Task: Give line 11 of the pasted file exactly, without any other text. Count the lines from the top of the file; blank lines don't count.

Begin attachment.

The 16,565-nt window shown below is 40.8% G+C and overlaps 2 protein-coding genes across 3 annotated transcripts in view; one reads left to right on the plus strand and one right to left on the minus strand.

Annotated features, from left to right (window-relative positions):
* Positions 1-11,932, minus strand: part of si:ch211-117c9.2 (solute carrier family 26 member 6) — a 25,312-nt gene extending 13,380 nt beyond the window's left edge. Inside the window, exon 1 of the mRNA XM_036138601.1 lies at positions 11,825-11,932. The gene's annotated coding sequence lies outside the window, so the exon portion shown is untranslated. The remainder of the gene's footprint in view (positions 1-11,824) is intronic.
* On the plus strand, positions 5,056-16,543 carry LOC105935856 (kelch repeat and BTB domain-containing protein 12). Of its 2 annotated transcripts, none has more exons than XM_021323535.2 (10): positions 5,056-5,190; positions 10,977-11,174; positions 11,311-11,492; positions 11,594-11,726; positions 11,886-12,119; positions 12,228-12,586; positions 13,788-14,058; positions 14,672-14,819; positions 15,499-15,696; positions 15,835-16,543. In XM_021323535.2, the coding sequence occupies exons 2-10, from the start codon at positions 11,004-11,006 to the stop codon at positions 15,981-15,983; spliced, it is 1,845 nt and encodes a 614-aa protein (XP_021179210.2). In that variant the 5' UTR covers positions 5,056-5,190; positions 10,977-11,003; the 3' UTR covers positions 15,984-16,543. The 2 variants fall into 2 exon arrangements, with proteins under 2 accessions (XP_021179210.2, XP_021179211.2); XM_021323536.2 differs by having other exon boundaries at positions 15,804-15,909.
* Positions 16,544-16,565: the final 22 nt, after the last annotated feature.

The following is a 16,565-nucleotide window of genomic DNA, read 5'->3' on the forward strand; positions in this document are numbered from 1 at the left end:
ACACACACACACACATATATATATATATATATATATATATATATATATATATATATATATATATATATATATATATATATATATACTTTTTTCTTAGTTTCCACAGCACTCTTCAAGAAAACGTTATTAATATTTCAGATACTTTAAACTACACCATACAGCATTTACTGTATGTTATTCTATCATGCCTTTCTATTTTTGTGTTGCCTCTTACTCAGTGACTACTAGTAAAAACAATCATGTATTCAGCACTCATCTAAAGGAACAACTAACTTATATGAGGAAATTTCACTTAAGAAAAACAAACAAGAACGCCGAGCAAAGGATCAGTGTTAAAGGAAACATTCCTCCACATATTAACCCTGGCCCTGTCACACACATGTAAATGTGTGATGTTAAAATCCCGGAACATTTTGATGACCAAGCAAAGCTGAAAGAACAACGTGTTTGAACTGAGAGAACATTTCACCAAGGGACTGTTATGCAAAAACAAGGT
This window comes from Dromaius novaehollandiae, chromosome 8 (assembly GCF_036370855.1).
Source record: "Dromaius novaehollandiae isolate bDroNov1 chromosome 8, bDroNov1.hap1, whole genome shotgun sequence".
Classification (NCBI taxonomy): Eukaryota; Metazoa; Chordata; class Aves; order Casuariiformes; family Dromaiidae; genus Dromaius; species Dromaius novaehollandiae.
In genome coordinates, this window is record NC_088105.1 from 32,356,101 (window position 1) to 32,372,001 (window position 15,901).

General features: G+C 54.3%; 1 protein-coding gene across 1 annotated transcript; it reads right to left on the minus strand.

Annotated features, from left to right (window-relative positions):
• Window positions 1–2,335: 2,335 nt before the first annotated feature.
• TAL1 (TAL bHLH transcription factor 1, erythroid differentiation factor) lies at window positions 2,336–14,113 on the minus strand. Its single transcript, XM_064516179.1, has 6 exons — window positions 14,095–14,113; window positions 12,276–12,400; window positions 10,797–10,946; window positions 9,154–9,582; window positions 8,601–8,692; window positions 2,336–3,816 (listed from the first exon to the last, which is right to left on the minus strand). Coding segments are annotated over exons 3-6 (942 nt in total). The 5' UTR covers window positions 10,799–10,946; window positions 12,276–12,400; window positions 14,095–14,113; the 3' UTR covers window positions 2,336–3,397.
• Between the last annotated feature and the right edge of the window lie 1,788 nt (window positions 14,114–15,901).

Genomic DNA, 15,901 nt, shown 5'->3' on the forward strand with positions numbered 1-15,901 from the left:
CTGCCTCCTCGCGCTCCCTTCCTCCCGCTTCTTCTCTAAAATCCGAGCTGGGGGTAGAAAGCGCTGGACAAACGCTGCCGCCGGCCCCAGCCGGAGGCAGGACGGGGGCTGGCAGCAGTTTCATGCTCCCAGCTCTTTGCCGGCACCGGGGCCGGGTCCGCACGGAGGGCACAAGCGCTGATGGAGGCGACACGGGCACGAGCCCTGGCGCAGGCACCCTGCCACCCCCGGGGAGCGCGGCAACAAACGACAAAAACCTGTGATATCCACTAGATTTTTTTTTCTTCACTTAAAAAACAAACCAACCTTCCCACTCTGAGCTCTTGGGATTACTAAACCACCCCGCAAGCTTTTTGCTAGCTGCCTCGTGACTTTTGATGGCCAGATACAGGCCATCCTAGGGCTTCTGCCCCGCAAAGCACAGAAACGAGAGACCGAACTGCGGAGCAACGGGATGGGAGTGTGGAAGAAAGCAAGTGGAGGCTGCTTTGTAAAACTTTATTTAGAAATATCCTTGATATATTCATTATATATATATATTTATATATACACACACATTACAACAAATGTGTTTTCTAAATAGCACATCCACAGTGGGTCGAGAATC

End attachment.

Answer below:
In genome coordinates, this window is record NC_088105.1 from 32,356,101 (window position 1) to 32,372,001 (window position 15,901).